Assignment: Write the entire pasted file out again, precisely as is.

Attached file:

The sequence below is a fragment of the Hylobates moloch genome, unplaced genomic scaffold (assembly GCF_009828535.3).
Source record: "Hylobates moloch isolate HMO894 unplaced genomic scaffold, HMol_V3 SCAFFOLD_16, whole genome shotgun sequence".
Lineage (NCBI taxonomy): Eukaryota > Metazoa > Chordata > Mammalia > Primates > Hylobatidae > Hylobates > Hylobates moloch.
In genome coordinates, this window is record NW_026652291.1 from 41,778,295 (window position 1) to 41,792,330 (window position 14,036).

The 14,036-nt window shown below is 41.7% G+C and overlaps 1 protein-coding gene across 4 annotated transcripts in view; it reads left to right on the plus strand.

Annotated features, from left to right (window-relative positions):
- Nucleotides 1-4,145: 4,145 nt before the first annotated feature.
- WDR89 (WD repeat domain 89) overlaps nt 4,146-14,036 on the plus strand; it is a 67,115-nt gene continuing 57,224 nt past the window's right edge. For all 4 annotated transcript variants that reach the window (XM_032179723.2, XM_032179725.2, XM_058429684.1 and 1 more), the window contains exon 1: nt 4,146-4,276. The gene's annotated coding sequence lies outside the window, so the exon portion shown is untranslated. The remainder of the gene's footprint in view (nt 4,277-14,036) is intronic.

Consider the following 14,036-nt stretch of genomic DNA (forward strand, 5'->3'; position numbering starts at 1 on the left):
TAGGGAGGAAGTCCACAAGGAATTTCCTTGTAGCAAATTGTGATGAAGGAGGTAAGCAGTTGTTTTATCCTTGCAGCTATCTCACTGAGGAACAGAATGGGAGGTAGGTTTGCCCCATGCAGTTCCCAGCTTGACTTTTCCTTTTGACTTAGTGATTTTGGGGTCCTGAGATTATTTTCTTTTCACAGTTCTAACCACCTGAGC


The sequence below is a fragment of the Hylobates moloch genome, unplaced genomic scaffold (assembly GCF_009828535.3).
Source record: "Hylobates moloch isolate HMO894 unplaced genomic scaffold, HMol_V3 SCAFFOLD_16, whole genome shotgun sequence".
Lineage (NCBI taxonomy): Eukaryota > Metazoa > Chordata > Mammalia > Primates > Hylobatidae > Hylobates > Hylobates moloch.
In genome coordinates, this window is record NW_026652291.1 from 41,778,295 (window position 1) to 41,792,330 (window position 14,036).

The 14,036-nt window shown below is 41.7% G+C and overlaps 1 protein-coding gene across 4 annotated transcripts in view; it reads left to right on the plus strand.

Annotated features, from left to right (window-relative positions):
- Nucleotides 1-4,145: 4,145 nt before the first annotated feature.
- WDR89 (WD repeat domain 89) overlaps nt 4,146-14,036 on the plus strand; it is a 67,115-nt gene continuing 57,224 nt past the window's right edge. For all 4 annotated transcript variants that reach the window (XM_032179723.2, XM_032179725.2, XM_058429684.1 and 1 more), the window contains exon 1: nt 4,146-4,276. The gene's annotated coding sequence lies outside the window, so the exon portion shown is untranslated. The remainder of the gene's footprint in view (nt 4,277-14,036) is intronic.

Consider the following 14,036-nt stretch of genomic DNA (forward strand, 5'->3'; position numbering starts at 1 on the left):
TAGGGAGGAAGTCCACAAGGAATTTCCTTGTAGCAAATTGTGATGAAGGAGGTAAGCAGTTGTTTTATCCTTGCAGCTATCTCACTGAGGAACAGAATGGGAGGTAGGTTTGCCCCATGCAGTTCCCAGCTTGACTTTTCCTTTTGACTTAGTGATTTTGGGGTCCTGAGATTATTTTCTTTTCACAGTTCTAACCACCTGAGC